The conflicts centre on the demands of the different age groups and the communication modalities that are embraced by each age group. Therefore, motivational and job design strategies can be used to bridge the generational gap in organizations (Twenge and Campbell 2008). According to Glass (2007), organizations can focus on four main areas in order to bridge the generational gap differences in the workplace.
These include the implementation of effective communication channels in organizations, the implementation of collaborative patterns of decision making, the development and deployment of programs that centre on the differences, and a change in corporate philosophies.
A look at the suggested solutions denotes a complex process, which is quite involving. However, it is critical for organizational managers to pay attentions to these managerial attributes in order to embrace a conflict-free organization.
One critical thing in the management of the employees in organizations that have a diverse generation of employees is the understanding and application of psychological models. Psychological models can be deployed in the design of jobs. The character and the diversities of the age groups can be used to offer certain tasks to people of diverse ages.
For instance, jobs can be structured in such a way that the complex tasks are offered to the young and energetic employees, with time gaps being given to allow for entertainment. On the other hand, the less complex and lengthy tasks can be assigned to the generation X workers (Lower, 2006).
Zhao, Wayne, Glibkowski and Bravo (2007) observed that human resource managers need to understand the psychological contract of the employees in each generation. Each generation has a preference in employment and life balance.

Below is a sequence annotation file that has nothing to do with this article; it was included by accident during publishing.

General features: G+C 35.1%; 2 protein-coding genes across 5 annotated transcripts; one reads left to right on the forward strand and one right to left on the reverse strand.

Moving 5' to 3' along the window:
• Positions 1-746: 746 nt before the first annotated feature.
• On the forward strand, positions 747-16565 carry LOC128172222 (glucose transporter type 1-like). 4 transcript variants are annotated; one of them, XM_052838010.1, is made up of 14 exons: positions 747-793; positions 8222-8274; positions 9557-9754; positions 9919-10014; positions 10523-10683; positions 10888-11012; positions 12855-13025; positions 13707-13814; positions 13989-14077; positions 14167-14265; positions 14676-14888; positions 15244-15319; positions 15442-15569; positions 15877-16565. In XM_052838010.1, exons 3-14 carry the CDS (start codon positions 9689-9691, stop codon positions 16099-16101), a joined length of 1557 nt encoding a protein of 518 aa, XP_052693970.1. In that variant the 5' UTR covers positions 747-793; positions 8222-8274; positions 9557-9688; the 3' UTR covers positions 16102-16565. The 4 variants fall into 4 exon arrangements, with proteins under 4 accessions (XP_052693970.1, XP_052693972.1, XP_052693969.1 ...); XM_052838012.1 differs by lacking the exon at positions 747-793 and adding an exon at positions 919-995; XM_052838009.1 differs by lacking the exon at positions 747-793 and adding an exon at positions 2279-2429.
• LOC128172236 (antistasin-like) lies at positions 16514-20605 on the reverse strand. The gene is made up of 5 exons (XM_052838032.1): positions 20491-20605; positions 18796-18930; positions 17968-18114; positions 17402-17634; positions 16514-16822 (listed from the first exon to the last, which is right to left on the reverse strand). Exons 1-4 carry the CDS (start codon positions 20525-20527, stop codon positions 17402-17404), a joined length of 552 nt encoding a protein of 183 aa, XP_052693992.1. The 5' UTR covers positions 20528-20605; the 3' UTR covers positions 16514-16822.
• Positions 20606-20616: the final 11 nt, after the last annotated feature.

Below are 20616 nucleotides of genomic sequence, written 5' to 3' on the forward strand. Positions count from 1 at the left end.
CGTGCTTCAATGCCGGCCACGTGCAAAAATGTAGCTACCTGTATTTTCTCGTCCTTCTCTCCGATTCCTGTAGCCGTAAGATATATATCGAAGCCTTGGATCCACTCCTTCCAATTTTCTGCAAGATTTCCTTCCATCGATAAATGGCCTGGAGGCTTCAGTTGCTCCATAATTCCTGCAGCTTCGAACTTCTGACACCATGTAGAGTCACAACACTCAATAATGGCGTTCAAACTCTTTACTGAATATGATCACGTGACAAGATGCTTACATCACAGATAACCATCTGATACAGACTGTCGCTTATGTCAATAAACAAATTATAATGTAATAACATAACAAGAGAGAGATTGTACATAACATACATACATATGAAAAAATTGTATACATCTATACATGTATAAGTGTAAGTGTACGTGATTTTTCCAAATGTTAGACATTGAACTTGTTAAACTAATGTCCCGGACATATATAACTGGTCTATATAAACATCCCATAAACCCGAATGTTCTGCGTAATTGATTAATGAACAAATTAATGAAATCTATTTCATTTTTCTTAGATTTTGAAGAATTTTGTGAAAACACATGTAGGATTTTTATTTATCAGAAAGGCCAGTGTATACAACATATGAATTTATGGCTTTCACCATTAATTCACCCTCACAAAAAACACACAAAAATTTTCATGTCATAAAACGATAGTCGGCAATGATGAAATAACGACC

Fostering communication with the employees ensures that organizations strike a balance between the work and life pattern of the employees. This is vital to fostering the relationship between the turnover and the commitment of all the employees (Cullinane and Dundon, 2006).
Motivation has been found to be a critical factor in shaping the behaviour of employees in organizations. Motivational theories are highly deployed in performance management. Managing a multigenerational workforce can be equated to the management of diversity.
The satisfaction of the primary and secondary needs of the employees, as opined by the Maslow’s theory, can be used as a means of motivating employees. This can be used to minimize the impact of the secondary variations that are brought about by the multigenerational issue (DuBrin, 2009).
The contemporary business environment is facing the reality of a widening gap between the prevailing generations of employees. From the discussion, it can be concluded that the presence of a multigenerational workforce brings about problems of organizing human resource practices. There is a big gap between the behaviour and demands of different generations of employees.
Human resource managers need to understand the differences that prevail between the generations so that they can deploy the desired techniques and avoid generational conflicts.
In the paper, it has been observed that motivational techniques can be effective in bridging the generational differences in organizations. The structure of work can also be used as a mechanism of reducing the work gap differences between employees in organizations.